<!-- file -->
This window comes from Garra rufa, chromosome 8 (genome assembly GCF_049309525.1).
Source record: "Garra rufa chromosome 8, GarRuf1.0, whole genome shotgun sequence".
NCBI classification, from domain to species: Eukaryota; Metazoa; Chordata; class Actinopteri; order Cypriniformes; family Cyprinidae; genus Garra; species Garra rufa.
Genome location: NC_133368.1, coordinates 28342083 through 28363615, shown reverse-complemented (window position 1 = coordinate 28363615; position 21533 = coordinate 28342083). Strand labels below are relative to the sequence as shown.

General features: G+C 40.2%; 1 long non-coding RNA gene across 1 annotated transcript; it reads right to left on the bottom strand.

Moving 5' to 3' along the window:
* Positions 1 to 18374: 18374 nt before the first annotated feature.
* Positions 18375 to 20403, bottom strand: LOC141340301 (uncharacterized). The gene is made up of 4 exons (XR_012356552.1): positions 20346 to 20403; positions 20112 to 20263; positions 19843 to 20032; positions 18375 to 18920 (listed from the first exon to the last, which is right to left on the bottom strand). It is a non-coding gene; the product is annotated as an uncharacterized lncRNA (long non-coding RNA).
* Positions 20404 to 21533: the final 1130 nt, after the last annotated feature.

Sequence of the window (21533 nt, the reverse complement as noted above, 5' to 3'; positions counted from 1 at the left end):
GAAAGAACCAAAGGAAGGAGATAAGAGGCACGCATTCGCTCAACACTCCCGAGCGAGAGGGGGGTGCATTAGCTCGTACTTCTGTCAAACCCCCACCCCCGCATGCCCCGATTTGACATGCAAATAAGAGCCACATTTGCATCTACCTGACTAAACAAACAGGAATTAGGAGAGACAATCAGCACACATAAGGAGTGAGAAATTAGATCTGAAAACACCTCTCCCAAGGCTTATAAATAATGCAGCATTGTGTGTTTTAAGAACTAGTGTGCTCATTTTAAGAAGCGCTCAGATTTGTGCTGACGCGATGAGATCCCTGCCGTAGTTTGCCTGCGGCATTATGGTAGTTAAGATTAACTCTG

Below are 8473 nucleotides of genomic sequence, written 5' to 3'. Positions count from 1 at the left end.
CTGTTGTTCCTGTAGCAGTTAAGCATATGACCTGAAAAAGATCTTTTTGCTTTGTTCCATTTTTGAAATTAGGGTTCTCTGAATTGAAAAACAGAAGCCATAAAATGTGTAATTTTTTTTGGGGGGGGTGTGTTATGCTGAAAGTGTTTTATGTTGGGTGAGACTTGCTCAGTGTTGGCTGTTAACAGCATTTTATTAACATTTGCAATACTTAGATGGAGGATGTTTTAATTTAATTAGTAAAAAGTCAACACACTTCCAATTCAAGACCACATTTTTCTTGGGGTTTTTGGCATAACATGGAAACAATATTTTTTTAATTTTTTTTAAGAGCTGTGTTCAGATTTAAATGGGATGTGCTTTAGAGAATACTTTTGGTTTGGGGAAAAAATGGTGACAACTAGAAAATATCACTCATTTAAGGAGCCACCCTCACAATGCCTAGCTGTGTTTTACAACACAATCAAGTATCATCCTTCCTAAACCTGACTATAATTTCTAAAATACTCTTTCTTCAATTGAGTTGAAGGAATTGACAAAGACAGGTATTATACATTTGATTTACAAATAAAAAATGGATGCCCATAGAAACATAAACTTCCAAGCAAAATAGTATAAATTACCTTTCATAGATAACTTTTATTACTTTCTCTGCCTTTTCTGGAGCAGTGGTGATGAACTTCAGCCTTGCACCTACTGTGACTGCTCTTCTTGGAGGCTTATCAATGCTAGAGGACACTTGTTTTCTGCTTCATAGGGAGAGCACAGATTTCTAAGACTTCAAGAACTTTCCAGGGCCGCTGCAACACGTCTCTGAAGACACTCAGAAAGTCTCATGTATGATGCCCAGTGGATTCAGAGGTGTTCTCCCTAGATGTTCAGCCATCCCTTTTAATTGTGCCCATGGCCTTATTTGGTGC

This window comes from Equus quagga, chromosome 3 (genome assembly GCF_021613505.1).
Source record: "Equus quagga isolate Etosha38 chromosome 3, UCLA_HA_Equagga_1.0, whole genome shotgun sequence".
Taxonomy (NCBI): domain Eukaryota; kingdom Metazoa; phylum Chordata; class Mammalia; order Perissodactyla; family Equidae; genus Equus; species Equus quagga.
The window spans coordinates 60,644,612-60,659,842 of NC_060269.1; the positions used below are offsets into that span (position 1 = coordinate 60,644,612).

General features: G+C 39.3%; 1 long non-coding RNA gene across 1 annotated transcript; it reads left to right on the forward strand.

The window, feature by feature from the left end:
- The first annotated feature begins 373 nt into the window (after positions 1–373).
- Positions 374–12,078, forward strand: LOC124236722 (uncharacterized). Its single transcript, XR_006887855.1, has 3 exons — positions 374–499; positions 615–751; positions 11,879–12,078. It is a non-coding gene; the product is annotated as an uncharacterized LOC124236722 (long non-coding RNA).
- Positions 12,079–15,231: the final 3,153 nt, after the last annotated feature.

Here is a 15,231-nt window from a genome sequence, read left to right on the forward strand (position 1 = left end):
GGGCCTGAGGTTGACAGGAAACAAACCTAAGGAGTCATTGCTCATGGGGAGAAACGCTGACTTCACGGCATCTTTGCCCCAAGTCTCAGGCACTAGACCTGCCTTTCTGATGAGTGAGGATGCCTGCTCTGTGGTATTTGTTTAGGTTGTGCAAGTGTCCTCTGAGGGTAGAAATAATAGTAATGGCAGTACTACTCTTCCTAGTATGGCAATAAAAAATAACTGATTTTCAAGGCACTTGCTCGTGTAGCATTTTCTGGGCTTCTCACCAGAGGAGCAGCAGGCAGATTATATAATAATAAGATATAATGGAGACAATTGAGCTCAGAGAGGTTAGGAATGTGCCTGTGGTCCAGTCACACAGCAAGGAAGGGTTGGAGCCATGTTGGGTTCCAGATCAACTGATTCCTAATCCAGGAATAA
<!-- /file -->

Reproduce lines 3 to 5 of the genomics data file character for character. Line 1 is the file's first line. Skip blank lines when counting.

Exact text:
NCBI classification, from domain to species: Eukaryota; Metazoa; Chordata; class Actinopteri; order Cypriniformes; family Cyprinidae; genus Garra; species Garra rufa.
Genome location: NC_133368.1, coordinates 28342083 through 28363615, shown reverse-complemented (window position 1 = coordinate 28363615; position 21533 = coordinate 28342083). Strand labels below are relative to the sequence as shown.

General features: G+C 40.2%; 1 long non-coding RNA gene across 1 annotated transcript; it reads right to left on the bottom strand.